Another variable the bloc may have to contend with in coming months is the possible return to the market of Iran if talks in Vienna lead to the revival of the 2015 nuclear deal between Tehran and world powers.

Iran’s Foreign Minister Hossein Amir-Abdollahian said Thursday a deal was “within reach if the West shows good will”.


OPEC+ To Meet As Omicron Sparks Price Turmoil

In this file photo taken on November 29, 2016, the logo of OPEC is pictured at the OPEC headquarters on the eve of the 171th meeting of the Organization of the Petroleum Exporting Countries in Vienna, Austria. JOE KLAMAR / AFP
In this file photo taken on November 29, 2016, the logo of OPEC is pictured at the OPEC headquarters on the eve of the 171th meeting of the Organization of the Petroleum Exporting Countries in Vienna, Austria. JOE KLAMAR / AFP


OPEC and the oil cartel’s allies hold a key output meeting on Thursday facing new challenges as the Omicron coronavirus variant has roiled markets and other US-led nations decided to tap their strategic reserves.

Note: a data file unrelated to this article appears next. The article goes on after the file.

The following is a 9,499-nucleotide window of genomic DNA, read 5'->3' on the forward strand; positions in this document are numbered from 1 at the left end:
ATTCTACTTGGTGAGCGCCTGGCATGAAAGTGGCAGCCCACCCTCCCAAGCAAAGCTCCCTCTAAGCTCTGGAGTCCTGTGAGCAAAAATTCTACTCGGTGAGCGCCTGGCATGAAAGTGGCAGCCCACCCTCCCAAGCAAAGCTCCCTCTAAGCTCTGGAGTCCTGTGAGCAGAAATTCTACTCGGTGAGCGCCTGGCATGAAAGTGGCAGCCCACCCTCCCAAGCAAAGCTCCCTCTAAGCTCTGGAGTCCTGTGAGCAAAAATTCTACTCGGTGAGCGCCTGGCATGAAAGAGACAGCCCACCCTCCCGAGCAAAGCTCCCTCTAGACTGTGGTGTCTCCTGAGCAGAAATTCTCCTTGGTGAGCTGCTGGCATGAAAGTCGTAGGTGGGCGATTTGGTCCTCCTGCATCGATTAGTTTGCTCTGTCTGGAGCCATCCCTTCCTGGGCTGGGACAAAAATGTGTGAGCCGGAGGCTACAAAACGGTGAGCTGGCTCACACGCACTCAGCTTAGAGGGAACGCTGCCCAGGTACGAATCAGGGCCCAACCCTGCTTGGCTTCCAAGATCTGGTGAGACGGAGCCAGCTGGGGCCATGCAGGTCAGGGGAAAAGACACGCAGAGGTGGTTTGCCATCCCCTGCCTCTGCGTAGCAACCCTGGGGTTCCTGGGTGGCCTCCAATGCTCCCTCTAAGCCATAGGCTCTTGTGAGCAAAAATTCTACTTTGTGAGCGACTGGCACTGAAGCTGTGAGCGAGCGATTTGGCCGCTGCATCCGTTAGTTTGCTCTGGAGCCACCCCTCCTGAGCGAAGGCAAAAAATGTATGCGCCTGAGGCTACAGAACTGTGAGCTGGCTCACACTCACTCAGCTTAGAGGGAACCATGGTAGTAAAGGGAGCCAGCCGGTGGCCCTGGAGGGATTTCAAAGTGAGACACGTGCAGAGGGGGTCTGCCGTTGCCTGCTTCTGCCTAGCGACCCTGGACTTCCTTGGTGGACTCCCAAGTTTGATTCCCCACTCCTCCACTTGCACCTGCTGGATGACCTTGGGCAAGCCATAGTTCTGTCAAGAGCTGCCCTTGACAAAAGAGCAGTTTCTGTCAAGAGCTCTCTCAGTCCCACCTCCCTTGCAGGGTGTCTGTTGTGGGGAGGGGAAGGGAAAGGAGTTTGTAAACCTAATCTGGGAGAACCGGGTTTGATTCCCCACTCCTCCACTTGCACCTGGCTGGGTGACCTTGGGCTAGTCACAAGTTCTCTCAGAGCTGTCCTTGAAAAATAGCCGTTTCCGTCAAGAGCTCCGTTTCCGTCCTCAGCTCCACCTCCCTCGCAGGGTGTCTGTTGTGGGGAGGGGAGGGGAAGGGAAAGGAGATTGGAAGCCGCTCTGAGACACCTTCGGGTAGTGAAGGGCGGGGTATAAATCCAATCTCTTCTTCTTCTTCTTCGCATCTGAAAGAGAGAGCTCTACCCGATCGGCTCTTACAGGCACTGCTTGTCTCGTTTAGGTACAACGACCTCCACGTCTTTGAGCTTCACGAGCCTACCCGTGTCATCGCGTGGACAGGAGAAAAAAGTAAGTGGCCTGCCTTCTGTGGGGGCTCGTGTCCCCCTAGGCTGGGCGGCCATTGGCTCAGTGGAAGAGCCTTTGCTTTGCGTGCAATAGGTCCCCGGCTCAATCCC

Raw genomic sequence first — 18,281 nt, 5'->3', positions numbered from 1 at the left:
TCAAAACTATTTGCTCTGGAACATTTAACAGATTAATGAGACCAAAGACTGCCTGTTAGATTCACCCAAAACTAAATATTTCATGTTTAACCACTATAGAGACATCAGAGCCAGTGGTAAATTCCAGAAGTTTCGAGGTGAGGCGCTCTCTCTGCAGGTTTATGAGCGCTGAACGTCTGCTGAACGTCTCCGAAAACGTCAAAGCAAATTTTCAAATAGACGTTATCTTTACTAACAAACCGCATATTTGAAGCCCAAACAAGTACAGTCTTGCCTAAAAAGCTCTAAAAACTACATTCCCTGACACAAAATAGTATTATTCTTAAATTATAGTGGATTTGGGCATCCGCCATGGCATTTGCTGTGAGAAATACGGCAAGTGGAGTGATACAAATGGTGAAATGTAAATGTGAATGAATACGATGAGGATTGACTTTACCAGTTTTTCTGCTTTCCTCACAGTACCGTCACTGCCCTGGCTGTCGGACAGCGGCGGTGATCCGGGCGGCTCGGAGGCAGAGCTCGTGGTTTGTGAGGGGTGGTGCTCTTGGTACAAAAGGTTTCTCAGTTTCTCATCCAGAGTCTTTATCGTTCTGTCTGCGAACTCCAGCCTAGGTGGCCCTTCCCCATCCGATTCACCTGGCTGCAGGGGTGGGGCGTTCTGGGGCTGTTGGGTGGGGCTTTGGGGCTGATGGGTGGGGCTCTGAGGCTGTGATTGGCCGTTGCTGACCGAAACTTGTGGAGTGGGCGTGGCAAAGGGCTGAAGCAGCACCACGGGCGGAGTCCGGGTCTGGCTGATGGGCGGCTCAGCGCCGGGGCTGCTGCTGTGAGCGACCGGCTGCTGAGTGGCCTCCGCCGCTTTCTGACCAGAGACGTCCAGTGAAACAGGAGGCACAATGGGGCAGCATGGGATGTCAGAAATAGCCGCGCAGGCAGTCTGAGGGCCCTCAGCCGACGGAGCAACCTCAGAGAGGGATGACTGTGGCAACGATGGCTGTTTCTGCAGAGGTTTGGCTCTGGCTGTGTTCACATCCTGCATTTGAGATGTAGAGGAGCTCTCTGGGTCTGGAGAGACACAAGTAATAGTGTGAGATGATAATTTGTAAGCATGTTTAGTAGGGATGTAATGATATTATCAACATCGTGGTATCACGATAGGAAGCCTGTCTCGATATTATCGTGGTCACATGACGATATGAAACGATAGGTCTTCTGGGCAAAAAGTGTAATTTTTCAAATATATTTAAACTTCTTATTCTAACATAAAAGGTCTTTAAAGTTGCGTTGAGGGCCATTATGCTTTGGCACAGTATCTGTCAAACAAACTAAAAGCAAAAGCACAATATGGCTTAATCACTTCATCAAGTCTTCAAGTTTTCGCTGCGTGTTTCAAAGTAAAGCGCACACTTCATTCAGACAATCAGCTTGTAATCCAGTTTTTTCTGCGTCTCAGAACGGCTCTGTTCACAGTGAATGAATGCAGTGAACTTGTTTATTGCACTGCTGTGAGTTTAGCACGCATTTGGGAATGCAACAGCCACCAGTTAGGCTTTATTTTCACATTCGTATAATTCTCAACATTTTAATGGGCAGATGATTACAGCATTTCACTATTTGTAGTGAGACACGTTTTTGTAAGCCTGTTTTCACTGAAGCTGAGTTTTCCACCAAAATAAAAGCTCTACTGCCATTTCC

The OPEC+ alliance has resisted US-led pressure to step up production to bring down surging energy prices, and the emergence of the new variant has complicated the equation.

The meeting “is shaping up to be one of the most significant since the pandemic demand recovery began, and the key signal will be how much more oil will be added to supply to start the new year,” said Peter McNally, an analyst at the Third Bridge think tank.

The detection of the new variant on Thursday caused crude prices to plunge more than 10 percent, a first since the massive drops of April 2020.

After bouncing back on Monday, oil prices fell again on Tuesday as the head of US pharmaceutical company Moderna warned that current vaccines might be less effective at fending off the Omicron variant.